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RE: Syncronized password management ...

The reason you state for not wanting to use existing centralization schemes
is network dependancies.  While this is certainly a valid concern, most
systems have addressed this by at least providing replication for the
service, so that servers can be placed at strategic points in your network
and provide a robust fallback mechanism.  While I believe NIS does this I
would recommend using LDAP as both your authentication and information
source.  (via pam-ldap & pam-nss).  The replication is done very well in
LDAP and the referral system works well for falling back to other servers.  

If your WHOLE network goes down or you can't reach ANY of your replicas
you've got far more serious problems than just being able to login to your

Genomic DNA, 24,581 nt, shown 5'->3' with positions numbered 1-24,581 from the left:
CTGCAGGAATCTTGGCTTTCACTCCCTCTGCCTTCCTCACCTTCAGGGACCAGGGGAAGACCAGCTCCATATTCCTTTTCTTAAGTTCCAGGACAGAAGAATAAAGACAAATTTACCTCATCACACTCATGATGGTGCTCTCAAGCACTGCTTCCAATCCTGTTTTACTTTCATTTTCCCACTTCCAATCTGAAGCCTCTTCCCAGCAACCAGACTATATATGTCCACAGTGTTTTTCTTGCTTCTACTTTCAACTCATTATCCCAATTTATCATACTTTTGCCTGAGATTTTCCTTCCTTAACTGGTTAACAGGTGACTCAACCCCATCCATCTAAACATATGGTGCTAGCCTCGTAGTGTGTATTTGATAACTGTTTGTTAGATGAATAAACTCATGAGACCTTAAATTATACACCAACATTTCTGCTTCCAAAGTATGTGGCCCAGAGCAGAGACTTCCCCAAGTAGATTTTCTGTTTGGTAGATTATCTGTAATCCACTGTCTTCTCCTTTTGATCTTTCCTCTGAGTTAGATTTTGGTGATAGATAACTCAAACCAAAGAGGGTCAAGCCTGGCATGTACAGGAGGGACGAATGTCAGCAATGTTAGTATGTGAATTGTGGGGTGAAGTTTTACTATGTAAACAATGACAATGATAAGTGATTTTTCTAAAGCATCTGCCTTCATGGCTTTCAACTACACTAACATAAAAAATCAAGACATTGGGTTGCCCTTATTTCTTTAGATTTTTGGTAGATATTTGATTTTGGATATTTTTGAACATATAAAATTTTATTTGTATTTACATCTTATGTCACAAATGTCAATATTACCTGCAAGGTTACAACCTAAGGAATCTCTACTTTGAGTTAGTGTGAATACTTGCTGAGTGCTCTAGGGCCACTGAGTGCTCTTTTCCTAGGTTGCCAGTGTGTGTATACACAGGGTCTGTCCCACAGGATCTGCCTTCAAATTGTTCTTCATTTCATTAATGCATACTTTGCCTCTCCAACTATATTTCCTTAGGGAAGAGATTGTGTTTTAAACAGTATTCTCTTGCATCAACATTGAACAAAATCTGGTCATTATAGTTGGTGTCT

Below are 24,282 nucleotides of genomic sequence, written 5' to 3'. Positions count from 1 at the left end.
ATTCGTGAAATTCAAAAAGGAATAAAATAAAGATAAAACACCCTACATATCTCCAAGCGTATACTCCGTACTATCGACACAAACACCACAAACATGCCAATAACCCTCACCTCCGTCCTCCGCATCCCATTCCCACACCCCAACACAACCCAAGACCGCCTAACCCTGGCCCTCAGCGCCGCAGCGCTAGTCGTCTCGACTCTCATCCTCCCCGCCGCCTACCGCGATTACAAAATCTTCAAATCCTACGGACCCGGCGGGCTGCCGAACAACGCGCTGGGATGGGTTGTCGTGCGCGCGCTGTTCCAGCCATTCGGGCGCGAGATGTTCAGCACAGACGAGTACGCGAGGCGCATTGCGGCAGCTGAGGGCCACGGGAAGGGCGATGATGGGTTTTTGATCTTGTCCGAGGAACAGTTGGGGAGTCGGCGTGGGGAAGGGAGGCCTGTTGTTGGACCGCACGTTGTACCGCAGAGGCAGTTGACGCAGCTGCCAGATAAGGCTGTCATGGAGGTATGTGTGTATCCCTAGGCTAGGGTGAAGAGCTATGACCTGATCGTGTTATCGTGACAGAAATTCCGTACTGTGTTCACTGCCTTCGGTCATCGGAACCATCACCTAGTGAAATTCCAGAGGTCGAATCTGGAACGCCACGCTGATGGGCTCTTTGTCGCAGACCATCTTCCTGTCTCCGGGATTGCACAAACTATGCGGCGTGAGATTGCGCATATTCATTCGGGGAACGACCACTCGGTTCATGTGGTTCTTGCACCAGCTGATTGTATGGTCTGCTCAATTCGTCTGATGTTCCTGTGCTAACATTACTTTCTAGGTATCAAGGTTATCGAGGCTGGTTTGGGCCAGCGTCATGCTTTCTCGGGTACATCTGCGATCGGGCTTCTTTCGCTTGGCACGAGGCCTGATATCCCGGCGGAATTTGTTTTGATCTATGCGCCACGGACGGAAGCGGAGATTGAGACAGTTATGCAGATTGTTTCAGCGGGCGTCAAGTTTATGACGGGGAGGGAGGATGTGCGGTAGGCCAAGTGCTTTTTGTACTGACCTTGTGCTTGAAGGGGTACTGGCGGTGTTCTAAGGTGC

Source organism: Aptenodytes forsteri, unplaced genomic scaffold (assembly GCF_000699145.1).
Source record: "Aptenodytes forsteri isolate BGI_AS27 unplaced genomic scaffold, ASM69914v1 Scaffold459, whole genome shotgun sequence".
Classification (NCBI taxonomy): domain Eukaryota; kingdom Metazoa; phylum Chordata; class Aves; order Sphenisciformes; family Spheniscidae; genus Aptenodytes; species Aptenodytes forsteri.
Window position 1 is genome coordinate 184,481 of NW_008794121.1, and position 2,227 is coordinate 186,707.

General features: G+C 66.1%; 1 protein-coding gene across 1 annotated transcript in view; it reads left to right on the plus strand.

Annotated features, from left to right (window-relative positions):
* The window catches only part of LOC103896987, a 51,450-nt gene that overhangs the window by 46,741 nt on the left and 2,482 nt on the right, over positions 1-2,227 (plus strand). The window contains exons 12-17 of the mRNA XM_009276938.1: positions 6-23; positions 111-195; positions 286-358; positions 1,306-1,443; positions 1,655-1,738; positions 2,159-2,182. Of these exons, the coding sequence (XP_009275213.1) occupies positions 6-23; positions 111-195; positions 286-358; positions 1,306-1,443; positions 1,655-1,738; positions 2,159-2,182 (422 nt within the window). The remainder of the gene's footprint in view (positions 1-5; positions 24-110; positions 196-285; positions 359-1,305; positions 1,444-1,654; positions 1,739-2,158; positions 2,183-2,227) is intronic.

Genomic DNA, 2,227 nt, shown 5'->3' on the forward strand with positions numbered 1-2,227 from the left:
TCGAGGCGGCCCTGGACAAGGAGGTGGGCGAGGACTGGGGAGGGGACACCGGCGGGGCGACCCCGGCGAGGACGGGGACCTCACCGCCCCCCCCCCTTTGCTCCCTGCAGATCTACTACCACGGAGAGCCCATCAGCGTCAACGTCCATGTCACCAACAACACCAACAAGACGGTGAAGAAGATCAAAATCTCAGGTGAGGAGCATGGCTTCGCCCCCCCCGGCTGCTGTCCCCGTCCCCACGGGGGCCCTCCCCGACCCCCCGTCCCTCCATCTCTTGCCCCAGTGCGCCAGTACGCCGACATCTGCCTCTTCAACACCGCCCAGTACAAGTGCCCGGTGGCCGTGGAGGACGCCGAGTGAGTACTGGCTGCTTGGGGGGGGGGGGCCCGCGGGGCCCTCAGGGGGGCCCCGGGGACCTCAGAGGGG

boxes.  You should always have root and a couple administrative logins which
ALWAYS reside in /etc/shadow for these situations anyway.

As you said, it is a daunting task, and one which isn't really warranted
given the resources already available.

Blake Barnett
Sr. Unix Administrator

-----Original Message-----
From: Lars Segerlund [mailto:lars.segerlund@comsys.se]
Sent: Tuesday, July 10, 2001 4:10 AM
To: pam-list@redhat.com
Subject: Syncronized password management ...


  I am about to start to hacka a pam module for uninfied password
management, which will handle users from a central server but update
local passwd and group files. Basicly I want to centralize user
management whitout building network dependency for the system. ( like
nis if it fails it fails ... )

  I will also handle password updates on a client 8 propagation ) ,
however before I set out on this daunting task, does anybody know of a
module which will give me this functionality ?

  Now I build central user databases, which I upload and then locally
mangle passwd and group ! this is done by secure remote login, but I
don't think this system safe enough.

  Any tips from anyone ? or usefull pam modules to spy on ? I have
checked out pam-ldap and pam-pwdfile and some other.

 / best regards, Lars Segerlund.

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